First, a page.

Google released a refreshingly honest report about its diversity of women in minorities. The results weren’t pretty, with women comprising only 17 perfect of tech roles and African Americans at a tiny 1 percent.
Compared to the (still depressingly) homogeneous pool of computer science majors nationally, Google still has a way to go. According to statistics from the National Science Foundation, African Americans make up about 10 percent of computer science degrees nationally; Latinos, 8 percent. But since Google draws from a relatively affluent population of Ivy League-bound eggheads, we decided to also compare them to the demographics of AP computer science classes.
In other words, it could be that Google has a institutional financial discrimination issue, and the symptom is an overabundance of white men. Using this data, Google is a little closer to the average, with AP computers science test takers in 2010 being 19 percent female, 8 percent Hispanic and 4.6 percnt black [PDF].
Google is being admirably honest about its diversity issue. “We’re not where we want to be when it comes to diversity. And it is hard to address these kinds of challenges if you’re not prepared to discuss them openly, and with the facts,” Google explained in the report. The company funds many outreach programs to increase the diversity in tech. It even does its own data-geeky experiments, such as sending out internal emails containing academic studies about why employees don’t participate enough.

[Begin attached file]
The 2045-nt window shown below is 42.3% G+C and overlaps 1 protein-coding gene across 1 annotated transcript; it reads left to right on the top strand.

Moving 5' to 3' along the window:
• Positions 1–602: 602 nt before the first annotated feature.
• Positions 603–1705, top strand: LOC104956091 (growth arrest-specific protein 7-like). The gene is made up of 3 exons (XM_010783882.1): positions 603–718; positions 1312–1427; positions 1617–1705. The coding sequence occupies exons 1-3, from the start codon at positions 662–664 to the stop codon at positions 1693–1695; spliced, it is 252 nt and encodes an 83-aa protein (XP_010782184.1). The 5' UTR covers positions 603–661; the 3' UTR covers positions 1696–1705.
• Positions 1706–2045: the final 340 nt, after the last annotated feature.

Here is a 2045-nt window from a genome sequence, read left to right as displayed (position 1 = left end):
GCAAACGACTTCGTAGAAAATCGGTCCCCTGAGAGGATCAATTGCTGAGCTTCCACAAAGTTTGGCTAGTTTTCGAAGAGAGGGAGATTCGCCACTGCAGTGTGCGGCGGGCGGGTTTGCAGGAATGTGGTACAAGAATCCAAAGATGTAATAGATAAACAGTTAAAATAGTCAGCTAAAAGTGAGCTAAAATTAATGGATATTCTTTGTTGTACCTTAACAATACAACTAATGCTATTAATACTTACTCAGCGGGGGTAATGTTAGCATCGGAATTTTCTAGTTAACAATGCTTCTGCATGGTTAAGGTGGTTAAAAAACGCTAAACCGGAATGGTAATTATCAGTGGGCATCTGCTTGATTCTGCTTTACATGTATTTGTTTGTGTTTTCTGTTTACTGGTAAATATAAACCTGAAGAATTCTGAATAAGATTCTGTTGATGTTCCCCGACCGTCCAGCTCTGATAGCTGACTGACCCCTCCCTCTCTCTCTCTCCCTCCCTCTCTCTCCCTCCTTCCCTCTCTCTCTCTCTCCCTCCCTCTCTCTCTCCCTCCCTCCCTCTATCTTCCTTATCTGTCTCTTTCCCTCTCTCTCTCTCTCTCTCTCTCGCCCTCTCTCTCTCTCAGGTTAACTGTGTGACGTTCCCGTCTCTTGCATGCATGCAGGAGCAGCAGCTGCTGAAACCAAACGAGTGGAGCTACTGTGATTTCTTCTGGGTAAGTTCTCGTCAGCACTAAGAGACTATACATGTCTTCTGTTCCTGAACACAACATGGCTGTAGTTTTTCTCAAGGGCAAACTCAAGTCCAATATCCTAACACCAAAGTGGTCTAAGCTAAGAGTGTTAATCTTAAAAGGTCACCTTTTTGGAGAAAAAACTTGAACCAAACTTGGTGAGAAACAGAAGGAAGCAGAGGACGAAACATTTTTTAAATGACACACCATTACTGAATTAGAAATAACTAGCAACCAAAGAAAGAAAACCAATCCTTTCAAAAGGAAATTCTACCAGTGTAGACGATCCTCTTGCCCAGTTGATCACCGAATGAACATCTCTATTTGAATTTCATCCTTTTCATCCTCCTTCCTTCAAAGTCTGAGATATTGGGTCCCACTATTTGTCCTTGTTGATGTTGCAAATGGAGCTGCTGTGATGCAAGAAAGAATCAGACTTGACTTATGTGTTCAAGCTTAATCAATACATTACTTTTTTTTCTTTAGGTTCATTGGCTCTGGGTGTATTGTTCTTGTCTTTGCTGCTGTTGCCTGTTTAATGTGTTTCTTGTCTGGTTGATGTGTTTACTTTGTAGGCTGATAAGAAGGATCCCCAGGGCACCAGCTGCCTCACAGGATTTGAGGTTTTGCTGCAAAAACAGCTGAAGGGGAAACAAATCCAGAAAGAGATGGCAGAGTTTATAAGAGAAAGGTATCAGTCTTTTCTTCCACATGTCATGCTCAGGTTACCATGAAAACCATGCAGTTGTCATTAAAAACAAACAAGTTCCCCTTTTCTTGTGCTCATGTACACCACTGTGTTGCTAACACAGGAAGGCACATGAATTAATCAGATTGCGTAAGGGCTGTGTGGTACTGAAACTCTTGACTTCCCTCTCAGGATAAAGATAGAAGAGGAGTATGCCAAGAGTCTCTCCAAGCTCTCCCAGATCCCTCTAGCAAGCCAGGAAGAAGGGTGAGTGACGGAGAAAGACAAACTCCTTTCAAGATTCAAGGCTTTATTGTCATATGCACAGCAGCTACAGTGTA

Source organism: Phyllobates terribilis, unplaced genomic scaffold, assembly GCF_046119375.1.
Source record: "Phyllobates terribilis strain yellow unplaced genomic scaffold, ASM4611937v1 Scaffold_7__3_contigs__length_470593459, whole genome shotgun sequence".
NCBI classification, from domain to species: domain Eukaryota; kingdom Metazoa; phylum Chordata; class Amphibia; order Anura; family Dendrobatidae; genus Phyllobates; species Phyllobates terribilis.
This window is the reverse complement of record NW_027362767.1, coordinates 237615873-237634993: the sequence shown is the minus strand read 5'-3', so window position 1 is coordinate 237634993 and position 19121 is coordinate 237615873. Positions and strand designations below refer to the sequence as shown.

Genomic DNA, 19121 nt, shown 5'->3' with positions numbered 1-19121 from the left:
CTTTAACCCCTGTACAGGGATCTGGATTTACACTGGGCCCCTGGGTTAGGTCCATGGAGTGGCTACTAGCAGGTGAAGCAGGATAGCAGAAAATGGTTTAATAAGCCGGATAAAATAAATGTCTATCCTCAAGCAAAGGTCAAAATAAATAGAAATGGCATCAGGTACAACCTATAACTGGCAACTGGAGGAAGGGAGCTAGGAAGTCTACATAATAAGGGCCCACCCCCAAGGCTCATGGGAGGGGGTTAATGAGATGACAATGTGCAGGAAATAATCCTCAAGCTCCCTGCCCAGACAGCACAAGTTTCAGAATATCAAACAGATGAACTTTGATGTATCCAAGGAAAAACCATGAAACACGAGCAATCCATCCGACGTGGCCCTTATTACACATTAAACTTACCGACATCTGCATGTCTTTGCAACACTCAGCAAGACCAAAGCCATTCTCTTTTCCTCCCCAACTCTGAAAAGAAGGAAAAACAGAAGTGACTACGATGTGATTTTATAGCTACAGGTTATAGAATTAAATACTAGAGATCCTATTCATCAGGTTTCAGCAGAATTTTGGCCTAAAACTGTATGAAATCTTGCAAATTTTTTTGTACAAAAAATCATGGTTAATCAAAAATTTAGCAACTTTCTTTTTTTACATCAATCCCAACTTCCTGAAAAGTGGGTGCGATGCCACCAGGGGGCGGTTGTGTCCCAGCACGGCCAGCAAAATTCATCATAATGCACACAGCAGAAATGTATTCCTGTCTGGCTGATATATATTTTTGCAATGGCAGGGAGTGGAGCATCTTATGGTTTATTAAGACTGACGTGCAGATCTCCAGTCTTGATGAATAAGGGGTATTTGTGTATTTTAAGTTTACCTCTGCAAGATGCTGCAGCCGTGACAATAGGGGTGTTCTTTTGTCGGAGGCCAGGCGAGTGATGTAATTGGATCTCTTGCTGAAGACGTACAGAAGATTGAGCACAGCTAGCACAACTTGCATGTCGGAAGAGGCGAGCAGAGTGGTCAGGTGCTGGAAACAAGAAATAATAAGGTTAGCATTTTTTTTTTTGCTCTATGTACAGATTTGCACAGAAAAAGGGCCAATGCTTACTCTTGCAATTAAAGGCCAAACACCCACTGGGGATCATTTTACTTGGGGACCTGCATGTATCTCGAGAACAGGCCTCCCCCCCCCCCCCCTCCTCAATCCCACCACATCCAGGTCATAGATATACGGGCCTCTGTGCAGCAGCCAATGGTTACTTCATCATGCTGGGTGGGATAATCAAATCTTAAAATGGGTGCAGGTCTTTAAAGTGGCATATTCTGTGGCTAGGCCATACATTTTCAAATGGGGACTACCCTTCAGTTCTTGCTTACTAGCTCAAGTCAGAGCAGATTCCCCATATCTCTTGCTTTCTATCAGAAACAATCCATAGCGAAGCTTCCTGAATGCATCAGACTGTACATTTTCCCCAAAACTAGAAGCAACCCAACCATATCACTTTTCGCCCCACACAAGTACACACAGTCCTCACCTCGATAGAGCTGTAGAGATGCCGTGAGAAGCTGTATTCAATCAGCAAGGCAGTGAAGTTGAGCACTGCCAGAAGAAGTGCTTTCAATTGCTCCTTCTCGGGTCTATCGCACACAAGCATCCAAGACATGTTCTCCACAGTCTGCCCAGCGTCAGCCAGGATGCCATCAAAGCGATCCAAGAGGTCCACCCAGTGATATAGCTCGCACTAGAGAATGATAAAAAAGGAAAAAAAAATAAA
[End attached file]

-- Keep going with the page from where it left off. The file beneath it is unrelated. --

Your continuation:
“The data was clear,” said Director Of People Operations, Laszlo Boch. “If we tried to have a small nudge by simply presenting information, it could fix part of the problem. We prefer this to a bureaucratic top-down approach.”
Ultimately, Google’s report isn’t that surprising. Google draws mainly from top schools, which are proportionally less diverse. Google would have to discover some very novel program to overcome structural difficulties. You can read more about Google’s diversity report here.
*A note on the minority statistics: The NSF numbers seem to diverge dramatically from a survey by the Computer Research Association that found about 3 percent of computer science majors were black and 5 percentwere Hispanic. It was surprisingly difficult to find reliable numbers of the demographics of computer science majors (not least of which because Hispanics are increasingly identifying themselves as “white”). Feel free to comment with a better data source below.
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